After dinner, we returned to Shin Oak Picnic Area for night collecting. I setup my new Mercury-vapor (MV) station (first time using the gas-powered generator and tripod—slick setup) and my two ultraviolet (UV) stations. Jeff set out three prionic acid lures. Large numbers of Polyphylla monahanensis (which came mostly to the UV stations) and P.pottsorum (which came mostly to the MV station), but otherwise few beetles showed up and not a single longhorn. Other insects were also limited mostly to large numbers of ground-nesting bees and several big grasshoppers. No Prionus came to the lures—not surprising since we are in the tail end of the season for P. arenarius (April to July) and too early for P. spinipennis (mostly August). I’ve only gotten a few P. monahanensis and P. pottsorum before now, so it’s nice to have good series of each, but I would have preferred to collect some longhorns.
Day 2 – Toyahvale, Texas We’re on our way to the Davis Mountains, and along the way I decided to stop at the “Agrilus cochisei” spot we found (on a tip from Jason) back during the April trip. I swept the roadsides—not just the host plant (Artemisia occidentalis, western ragweed) but a variety of other plants in bloom but did not find any A. cochisei. I did collect a few meloids (which were on Solanum eleagnifolium) and Zygogramma leaf beetles but nothing else.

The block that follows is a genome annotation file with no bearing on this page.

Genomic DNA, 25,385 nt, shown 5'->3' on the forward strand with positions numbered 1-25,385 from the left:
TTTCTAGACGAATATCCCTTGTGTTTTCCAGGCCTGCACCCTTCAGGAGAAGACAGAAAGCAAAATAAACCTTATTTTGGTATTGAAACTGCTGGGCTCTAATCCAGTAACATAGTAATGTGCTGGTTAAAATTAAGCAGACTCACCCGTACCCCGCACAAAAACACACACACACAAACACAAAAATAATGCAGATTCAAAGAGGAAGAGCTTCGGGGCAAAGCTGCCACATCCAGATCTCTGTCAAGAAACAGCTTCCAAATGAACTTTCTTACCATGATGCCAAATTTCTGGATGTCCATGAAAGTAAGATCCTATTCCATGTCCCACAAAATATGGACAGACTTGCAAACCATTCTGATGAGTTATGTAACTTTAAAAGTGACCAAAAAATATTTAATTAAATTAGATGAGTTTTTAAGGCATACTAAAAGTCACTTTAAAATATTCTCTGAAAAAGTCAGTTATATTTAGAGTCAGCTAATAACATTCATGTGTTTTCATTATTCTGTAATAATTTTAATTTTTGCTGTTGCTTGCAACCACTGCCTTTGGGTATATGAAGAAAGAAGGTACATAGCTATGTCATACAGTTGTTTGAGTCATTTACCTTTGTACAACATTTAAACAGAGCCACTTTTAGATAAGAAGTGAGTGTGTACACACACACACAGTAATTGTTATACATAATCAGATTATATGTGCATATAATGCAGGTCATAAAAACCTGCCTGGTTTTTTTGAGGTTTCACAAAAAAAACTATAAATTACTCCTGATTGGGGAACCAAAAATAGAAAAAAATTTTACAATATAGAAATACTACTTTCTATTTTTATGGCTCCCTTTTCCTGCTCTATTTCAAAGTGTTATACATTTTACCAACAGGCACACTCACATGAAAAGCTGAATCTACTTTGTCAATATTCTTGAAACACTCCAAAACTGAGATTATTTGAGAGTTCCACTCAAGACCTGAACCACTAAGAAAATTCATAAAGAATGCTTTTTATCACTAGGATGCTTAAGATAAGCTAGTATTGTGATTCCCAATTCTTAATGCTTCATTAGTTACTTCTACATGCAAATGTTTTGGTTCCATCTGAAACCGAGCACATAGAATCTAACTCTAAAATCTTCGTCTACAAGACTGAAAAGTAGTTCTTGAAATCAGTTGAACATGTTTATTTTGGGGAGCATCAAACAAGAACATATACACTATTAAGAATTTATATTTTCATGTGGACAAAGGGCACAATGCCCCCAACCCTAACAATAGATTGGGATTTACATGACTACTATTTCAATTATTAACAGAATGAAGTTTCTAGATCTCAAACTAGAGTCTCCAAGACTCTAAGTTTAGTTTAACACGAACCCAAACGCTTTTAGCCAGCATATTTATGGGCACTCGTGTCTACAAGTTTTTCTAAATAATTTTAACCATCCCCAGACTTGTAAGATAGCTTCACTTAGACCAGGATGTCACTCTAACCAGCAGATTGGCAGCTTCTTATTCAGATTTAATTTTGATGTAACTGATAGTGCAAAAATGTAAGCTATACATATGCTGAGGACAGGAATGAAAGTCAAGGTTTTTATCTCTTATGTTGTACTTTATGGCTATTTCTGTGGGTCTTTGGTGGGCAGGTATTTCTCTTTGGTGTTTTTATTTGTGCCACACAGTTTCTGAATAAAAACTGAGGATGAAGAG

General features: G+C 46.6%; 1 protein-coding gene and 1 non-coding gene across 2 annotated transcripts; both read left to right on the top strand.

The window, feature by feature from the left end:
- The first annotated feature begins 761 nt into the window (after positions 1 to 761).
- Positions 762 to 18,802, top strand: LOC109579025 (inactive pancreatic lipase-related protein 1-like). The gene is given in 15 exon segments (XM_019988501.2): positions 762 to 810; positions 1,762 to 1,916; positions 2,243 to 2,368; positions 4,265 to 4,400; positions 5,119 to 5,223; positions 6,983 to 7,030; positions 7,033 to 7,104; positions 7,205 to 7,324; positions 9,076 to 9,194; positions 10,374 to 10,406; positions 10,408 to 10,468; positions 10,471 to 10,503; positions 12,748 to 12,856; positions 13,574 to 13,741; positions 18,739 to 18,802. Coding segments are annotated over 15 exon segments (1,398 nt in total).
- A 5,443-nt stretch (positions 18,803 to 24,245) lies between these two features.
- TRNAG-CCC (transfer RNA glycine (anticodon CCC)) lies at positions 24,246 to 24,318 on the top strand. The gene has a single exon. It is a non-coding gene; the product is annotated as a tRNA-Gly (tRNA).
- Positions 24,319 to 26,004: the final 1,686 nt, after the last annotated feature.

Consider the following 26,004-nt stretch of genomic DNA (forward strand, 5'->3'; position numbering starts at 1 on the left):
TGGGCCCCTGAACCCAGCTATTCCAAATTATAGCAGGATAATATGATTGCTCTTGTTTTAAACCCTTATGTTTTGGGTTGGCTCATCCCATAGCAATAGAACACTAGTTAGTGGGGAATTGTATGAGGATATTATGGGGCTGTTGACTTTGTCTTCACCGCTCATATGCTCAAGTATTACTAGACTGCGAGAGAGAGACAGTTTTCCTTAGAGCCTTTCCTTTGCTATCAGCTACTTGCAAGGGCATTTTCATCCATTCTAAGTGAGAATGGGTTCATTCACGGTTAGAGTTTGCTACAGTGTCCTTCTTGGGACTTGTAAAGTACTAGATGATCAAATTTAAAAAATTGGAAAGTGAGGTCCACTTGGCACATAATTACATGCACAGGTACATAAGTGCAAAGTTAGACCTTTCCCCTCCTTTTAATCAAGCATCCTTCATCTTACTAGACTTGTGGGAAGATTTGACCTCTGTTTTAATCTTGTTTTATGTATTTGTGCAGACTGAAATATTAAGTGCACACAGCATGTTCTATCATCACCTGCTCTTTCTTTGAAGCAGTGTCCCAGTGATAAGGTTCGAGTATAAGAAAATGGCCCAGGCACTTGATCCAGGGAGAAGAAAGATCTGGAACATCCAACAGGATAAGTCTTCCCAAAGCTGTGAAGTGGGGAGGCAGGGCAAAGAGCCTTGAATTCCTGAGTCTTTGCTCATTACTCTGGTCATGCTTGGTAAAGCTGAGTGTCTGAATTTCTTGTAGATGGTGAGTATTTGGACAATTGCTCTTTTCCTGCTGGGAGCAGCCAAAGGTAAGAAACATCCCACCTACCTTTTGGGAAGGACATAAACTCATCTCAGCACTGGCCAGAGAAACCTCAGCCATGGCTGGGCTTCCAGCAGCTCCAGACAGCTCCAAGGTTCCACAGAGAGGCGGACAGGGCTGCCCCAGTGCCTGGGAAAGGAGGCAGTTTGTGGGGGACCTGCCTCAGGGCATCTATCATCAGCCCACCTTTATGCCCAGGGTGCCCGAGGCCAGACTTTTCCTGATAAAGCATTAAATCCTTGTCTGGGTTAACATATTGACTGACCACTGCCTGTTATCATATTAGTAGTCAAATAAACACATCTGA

A bit further down the road from the last stop, we noticed this memorial to the many horses that have been transported along this highway on their way to slaughter.
Davis Mountains, Ft. Davis, Texas Another roadside stop for one of the places where I collected during last April’s trip. I was hoping we would not be too late for Acmaeodera—there were plenty of plants in bloom but we did not see any. Senegalia greggii (formerly Acacia greggii, commonly called cat-claw acacia) and Vachellia constricta (formerly Acacia constricta, commonly called whitethorn acacia) were both in bloom, and off the former I got the obligatory Stenaspis solitaria male/female pair as well as a Lampetis drummondii, but I collected nothing off the latter. Tried for a couple of cicadas and missed ‘em both!
Davis Mountains,Boy Scout Rd, Texas This looked like a good spot, with water in the creek and lots of butterflies flying around. Beating, however, yielded nothing but lots of lep larvae. It seems we are in the mid-summer lull—too late for spring things, but too early for late summer-fall species. I think we’ll try some higher elevations and see what it is like.
We were headed back towards the highway when I spotted a stand of Thelosperma megapotamicum along the road. We got out so I could take a look at them and immediately encountered this Texas horned lizard who seems to be saying “WTF?!” I swept through the Thelosperma and picked up two Batyle sp., one Enocleris sp., and a couple of species of meloids. There were lots of other plants in bloom, too, including several that are typically attractive to beetles such as Sphaeralcea and Ratibida. However, nothing was seen on them, further reinforcing our desire to go to higher elevations to see if that would improve the collecting.